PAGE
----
Suspended President Dilma Rousseff´s predecesor, former Brazilian President Luiz Inacio Lula da Silva,–popularly known as Lula– is the favored candidate for the 2018 presidential election, while “interim” President Michel Temer trails far behind with just 5 percent, according to a new Datafolha poll commissioned by the Globo newspaper.
The poll, of 2,792 respondents conducted between July 14 and 15, found that the former labor leader and Workers’ Party founder Lula leads voter preferences with 22 percent, followed by the Green Party’s Marina Silva at 17 percent. Silva finished third in the 2010 preisdential election.
Lula has expressed interest in running in the 2018 election, saying that the more he and his ally Rousseff are attacked, the more likely he is to run.
Kenneth Rapoza – Forbes, 07/11/2016
Wall Street is looking forward to the day when Brazil’s economy turns the corner. They believe it happens in 2017. Wheels are in motion.
What is clear is that U.S. investors have moved on from the political crisis, but have not completely ruled out a return of ousted leader Dilma Rousseff. Nor are they expecting miracles from her vice president Michel Temer, who will be the official president once the impeachment is settled later next month.
The first catalyst for change was the December 2015 approval of the impeachment process against Dilma in the lower house. Once that date was settled, for mid-April, markets rallied. Regardless of the political drama behind the impeachment, investors see Dilma’s ouster as the trigger. That first shot was fired in December. The next one will be in August.
Lise Alves – The Rio Times, 07/11/2016
SÃO PAULO, BRAZIL – If suspended president Dilma Rousseff is impeached from office in August, Brazil’s interim President, Michel Temer, plans to take his first official overseas trip as leader of the country in September to China, Industry and Foreign Trade Minister Marcos Pereira announced over the weekend. Temer’s main goal is to boost Brazilian exports to the Asian country, especially of aircrafts and beef.
Last year, during Chinese Prime Minister Li Keqiang’s visit to Brazil, the two countries signed investment agreements worth US$53.3 billion to be made by Chinese companies in Brazil in the areas of agribusiness, auto parts, equipment transport, energy, railways, highways, airports, ports, storage and services. Now Temer wants to increase the presence of Brazilian products in China.
Reuters/The Guardian, 07/06/2016
Brazil’s suspended president Dilma Rousseff has told the senate commission considering whether to permanently remove her from office that the case against her is a farce, arguing that her alleged misdeeds were no more than “routine acts of budgetary management”.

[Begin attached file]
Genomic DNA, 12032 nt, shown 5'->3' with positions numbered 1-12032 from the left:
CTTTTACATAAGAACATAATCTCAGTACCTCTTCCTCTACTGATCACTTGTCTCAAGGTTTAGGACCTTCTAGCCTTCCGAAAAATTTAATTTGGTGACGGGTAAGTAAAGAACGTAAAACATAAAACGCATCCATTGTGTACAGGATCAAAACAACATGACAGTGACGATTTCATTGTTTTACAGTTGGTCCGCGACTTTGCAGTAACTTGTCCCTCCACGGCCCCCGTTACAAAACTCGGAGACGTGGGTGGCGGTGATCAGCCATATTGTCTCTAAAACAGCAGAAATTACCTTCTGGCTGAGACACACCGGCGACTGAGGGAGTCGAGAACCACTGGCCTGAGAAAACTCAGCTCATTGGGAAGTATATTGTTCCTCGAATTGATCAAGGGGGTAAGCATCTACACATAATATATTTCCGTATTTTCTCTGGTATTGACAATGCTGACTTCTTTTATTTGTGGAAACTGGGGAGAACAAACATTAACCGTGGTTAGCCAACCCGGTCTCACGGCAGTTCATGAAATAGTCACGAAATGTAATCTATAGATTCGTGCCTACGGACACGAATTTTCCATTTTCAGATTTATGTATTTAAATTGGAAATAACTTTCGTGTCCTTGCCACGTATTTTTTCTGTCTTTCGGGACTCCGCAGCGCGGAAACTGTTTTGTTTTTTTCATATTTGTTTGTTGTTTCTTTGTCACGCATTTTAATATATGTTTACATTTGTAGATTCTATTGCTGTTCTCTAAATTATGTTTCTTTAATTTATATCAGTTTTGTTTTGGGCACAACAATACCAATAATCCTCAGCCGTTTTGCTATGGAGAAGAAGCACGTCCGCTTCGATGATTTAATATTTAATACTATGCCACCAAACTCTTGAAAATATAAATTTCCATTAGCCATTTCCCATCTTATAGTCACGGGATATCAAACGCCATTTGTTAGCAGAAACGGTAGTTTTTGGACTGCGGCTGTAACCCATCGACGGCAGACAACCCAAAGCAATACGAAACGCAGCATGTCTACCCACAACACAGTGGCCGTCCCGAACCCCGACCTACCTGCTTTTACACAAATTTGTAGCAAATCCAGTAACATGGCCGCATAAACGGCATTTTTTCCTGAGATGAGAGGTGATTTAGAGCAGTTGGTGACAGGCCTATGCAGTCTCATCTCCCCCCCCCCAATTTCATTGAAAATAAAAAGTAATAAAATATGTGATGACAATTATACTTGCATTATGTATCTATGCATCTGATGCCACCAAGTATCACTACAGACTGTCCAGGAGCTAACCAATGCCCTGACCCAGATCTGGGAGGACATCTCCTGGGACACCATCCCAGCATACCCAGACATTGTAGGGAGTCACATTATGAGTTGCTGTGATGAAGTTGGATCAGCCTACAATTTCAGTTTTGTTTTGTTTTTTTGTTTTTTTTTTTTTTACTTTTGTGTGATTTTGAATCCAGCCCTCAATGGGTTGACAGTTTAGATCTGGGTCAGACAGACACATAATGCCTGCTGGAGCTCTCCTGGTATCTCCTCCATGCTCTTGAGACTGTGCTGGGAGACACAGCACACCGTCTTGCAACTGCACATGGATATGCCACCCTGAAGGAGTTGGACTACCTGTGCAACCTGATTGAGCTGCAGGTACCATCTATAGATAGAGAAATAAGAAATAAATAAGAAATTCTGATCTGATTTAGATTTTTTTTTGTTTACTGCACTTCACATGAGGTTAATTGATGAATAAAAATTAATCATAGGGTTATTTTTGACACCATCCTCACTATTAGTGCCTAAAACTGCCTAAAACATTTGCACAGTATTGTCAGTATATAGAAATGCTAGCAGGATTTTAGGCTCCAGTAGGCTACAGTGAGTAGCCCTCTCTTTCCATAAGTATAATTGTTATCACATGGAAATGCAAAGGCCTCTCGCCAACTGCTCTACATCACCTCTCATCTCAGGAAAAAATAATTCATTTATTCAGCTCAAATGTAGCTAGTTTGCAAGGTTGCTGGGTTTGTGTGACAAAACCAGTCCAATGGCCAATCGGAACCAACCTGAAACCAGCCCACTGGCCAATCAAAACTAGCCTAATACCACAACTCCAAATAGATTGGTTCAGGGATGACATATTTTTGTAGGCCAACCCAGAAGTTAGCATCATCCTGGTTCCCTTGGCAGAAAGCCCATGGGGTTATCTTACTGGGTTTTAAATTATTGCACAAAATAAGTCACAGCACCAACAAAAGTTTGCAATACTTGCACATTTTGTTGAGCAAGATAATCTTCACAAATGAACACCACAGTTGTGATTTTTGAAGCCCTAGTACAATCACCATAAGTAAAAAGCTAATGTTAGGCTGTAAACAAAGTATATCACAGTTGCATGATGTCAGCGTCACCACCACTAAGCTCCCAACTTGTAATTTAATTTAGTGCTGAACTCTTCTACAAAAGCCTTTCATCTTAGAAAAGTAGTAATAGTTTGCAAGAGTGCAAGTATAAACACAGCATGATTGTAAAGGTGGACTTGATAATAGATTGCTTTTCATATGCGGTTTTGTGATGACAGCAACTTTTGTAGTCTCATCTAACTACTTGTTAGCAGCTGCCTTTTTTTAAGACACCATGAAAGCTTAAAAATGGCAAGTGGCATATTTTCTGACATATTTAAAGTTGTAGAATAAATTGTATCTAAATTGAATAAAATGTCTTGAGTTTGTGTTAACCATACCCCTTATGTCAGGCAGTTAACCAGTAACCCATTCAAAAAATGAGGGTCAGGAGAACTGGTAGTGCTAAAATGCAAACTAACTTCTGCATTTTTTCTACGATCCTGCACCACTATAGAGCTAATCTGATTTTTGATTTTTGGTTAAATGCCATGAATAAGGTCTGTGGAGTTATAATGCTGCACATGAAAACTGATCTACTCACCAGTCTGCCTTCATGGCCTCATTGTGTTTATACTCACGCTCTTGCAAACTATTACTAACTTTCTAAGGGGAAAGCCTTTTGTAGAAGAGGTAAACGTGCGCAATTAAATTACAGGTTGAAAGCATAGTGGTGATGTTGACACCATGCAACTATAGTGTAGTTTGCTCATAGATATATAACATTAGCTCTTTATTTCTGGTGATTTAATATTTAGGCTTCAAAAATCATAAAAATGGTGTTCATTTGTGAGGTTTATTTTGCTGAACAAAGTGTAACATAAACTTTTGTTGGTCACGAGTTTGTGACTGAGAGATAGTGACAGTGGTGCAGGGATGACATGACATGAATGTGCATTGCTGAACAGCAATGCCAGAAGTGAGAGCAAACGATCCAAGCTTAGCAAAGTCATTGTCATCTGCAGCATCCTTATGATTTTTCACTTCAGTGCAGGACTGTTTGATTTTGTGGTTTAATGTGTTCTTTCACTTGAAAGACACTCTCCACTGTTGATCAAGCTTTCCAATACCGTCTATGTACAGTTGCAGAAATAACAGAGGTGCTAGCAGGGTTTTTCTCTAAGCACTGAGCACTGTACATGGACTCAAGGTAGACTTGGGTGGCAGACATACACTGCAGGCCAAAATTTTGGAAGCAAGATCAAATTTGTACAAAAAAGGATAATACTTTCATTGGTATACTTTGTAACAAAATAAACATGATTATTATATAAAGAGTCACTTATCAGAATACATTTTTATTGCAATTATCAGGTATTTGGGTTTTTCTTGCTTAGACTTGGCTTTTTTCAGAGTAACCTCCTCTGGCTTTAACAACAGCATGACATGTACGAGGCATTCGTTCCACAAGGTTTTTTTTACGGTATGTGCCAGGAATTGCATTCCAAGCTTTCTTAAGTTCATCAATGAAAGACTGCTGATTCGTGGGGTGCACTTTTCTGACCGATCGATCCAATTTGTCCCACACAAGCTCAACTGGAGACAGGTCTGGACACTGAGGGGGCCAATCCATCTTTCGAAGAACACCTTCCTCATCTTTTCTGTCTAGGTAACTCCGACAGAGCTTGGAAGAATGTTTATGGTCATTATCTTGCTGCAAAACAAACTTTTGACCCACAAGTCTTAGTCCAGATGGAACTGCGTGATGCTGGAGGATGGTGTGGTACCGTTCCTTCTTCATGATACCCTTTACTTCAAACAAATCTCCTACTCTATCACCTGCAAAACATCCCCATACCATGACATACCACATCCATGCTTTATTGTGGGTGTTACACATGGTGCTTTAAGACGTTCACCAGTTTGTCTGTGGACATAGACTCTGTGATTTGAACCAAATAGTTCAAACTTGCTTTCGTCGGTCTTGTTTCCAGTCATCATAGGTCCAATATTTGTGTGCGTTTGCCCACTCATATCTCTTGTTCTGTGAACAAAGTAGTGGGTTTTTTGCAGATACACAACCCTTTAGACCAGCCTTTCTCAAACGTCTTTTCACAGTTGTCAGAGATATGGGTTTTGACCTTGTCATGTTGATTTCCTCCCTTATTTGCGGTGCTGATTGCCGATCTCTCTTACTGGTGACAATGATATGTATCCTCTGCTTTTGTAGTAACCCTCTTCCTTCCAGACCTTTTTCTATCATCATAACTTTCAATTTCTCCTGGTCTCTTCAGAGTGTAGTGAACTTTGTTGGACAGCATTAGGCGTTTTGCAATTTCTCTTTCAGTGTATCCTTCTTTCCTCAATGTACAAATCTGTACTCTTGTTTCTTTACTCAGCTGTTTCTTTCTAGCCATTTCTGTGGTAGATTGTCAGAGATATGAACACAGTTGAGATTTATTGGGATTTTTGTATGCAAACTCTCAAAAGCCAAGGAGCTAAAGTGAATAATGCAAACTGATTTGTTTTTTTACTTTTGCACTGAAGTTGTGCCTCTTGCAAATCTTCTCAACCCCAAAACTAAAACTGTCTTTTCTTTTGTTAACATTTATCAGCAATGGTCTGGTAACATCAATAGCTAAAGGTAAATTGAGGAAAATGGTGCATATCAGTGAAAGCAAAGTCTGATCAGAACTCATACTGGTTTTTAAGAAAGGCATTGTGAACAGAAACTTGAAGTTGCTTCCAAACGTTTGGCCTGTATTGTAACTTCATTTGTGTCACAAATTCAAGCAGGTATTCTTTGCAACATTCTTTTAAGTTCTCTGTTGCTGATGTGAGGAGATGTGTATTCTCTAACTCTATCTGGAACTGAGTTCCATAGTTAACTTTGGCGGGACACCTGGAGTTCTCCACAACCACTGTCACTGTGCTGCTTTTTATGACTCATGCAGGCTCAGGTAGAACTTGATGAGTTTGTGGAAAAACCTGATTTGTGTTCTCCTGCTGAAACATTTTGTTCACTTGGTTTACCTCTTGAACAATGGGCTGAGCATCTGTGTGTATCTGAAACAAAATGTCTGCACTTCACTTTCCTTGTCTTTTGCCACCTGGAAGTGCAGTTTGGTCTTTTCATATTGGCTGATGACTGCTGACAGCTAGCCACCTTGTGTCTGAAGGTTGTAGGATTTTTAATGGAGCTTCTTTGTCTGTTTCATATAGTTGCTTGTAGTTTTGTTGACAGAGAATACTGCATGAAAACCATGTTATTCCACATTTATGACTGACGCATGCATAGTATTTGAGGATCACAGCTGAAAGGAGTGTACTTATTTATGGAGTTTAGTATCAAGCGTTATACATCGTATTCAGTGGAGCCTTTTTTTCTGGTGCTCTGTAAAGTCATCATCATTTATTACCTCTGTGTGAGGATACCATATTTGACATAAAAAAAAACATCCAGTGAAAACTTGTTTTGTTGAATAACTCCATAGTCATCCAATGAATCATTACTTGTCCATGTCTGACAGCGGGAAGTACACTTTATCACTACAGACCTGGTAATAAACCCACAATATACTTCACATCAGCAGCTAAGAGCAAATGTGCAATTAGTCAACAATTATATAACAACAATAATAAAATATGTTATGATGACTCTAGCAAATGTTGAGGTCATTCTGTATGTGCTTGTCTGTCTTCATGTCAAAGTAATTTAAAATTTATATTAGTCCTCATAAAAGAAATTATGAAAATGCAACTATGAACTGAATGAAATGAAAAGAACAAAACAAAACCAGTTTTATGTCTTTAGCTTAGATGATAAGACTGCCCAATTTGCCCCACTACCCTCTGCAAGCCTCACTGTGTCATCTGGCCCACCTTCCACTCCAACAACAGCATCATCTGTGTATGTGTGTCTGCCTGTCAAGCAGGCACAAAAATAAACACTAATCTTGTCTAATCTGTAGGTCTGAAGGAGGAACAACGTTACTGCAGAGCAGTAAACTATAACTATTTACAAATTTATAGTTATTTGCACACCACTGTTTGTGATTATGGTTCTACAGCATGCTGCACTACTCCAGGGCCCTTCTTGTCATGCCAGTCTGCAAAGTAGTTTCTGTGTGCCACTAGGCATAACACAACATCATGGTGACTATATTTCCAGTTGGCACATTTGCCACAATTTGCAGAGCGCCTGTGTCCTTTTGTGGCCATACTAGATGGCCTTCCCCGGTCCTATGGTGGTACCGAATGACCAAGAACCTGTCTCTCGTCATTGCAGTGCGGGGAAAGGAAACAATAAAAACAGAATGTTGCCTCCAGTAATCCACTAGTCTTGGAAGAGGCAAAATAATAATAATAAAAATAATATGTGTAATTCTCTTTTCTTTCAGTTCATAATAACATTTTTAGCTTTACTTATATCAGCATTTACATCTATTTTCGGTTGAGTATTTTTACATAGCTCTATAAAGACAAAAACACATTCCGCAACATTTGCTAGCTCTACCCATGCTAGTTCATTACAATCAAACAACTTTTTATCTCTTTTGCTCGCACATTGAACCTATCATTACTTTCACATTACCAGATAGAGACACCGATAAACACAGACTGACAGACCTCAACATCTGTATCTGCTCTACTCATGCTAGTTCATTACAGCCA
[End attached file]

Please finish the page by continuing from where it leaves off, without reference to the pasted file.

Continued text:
In a letter to the commission read by her lawyer on Wednesday, Rousseff also promised to fight to carry out her mandate until the end of 2018.
“Everybody knows that you are judging an honest woman, a public servant dedicated to just causes,” she said. “I’ve honored those who voted for me.”
Reuters/The New York Times, 06/28/2016
SAO PAULO — Brazil’s Congress on Tuesday opened an ethics investigation into Jair Bolsonaro, an outspoken lawmaker whose views on torture, rape and homosexuality are sparking concern that the country’s political crisis may foster an authoritarian political revival.
The ethics committee of Brazil’s Chamber of Deputies, the lower house of Congress, will try to determine if Bolsonaro, a former Brazilian Army paratrooper, broke parliamentary decorum when he prefaced his vote in April to impeach President Dilma Rousseff with a speech praising Army Colonel Carlos Ustra.
Courts have found Ustra, a notorious Army intelligence officer during the 1964-1985 military regime, responsible for torture. Rousseff, a former left-wing insurgent, was tortured by Ustra’s Army intelligence unit.
Caroline Stauffer – Business Insider, 06/25/2016
SAO PAULO (Reuters) – Brazil’s interim President Michel Temer told local newspapers women should retire earlier than men, explaining why he did not support making a potential minimum retirement age equal for both sexes as his government tackles pension reform.
“A little difference is reasonable,” Temer said according to an interview published in O Globo newspaper on Saturday. “The woman, in addition to outside work, does the inner work in the home, she is a mother, etc., sometimes cares for siblings.”
Former Vice President Temer took over from President Dilma Rousseff, Brazil’s first female leader, after she was placed on trial in the Senate for breaking budget rules last month. Impeachment proceedings are due to conclude in August.
Kenneth Rapoza – Forbes, 06/27/2016